You know those days when you turn the tv on and all you see is just: conflict, anxiety and corruption? Right then, I got the movie for you.
Every day is bad news day. Our society is not only heavily influenced by a war propaganda pushed by major media publications, but horrible things happen every day and they go undocumented, or they get twisted and mixed to the point we don’t know what’s real and what’s not.
I don’t know about you, but to me a movie has to tell me a story. Not only that, but it has to engage me to the point that I become part of the story.
Movies on important topics that ignite social change find it hard to break it big, because people are getting less interested and more scared about what goes on outside of their glitter front door.
We turn our heads the other way, because we face the daily struggle of living on a planet that is becoming harder to live in; and we just want to come home from work, grab a beer and sit in front of another James Franco and Seth Godin offensive comedy about some poor country to mock about and just pretend that our reality is just a big satire. Like a silent Charlie Chaplin’s movie. (I am just joking, whatch all the dude comedies as much as you like).
But then there are people who fight through this mentality and they fight to sit our asses down to the couch and make us listen to a hard story. People who could have taken their talents to big production movies and made another stupid movie about a man acting like a teenager and cash a lot of money and call it a “huge success”.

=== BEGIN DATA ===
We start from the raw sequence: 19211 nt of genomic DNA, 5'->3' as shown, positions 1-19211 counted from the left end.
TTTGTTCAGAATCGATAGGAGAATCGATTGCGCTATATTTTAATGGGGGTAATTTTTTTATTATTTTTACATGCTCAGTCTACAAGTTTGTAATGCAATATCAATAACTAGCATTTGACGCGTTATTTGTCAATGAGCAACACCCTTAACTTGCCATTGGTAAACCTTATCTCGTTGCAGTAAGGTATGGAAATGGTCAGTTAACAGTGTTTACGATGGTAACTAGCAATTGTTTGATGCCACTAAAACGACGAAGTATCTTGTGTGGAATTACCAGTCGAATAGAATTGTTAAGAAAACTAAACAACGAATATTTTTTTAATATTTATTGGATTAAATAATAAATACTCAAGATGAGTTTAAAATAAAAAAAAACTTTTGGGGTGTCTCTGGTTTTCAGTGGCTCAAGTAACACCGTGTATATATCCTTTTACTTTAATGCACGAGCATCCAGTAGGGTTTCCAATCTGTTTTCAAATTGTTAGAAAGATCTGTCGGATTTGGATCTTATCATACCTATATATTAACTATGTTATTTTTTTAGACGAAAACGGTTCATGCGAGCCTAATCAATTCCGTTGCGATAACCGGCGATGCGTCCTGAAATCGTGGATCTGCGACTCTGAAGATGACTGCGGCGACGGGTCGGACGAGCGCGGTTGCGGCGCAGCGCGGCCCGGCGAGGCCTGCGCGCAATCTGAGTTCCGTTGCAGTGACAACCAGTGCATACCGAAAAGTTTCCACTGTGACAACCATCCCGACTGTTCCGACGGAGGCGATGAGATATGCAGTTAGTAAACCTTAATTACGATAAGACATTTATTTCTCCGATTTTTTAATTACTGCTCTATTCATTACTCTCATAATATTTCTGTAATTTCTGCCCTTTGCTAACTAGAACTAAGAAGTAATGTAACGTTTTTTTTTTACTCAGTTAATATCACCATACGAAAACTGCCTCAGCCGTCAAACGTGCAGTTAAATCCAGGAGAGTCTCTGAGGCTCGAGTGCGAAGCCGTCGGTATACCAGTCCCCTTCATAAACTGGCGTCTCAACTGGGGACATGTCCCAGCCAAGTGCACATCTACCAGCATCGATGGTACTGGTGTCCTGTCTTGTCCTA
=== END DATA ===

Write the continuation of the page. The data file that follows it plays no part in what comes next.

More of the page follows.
People like Yann Arthus-Bertrand, a French photographer and journalist, who found himself stuck in rural Mali after his helycopter broke down and spent the following days talking to the locals, asking about their stories, their hopes and dreams.
And that’s how “HUMAN”, one of the most remarkable and innovative documentary on the human race was born.
Helped by a team of 16 people from different backgrounds and languages, a huge support by the United Nations and Google, the photographer has interviewed around 2,020 people from all over the world and circumstances, and asked them about the real questions.
The result is just unbelievable. You can’t put into words how incredible and magic it is to watch a stranger talk about intimate and mostly tear-inducing things that happened to them. The interviews go over everything: love, work, injustice, sexual orientation, feminism, war and poverty.
It’s a hard documentary to watch, but when are we going to finally realise that we need to keep our eyes and ears open, so we can learn from other people’s experiences and struggles?
HUMAN is NOT an easy documentary to watch in the way it show raw and authentic stories of people who went through a great deal to have a normal life.
But HUMAN is definitely a documentary you should watch, because it will stir something inside of you; you will want to react to injustices that affect a huge majority of the world population, you will feel connected to a person on the screen more than any other fictional movies you have ever seen.
Thankfully for Google and Bertrand, Human is available on YouTube for free and with subtitles in different lanaguages.
The documentary is made out of three parts. Watch them down below: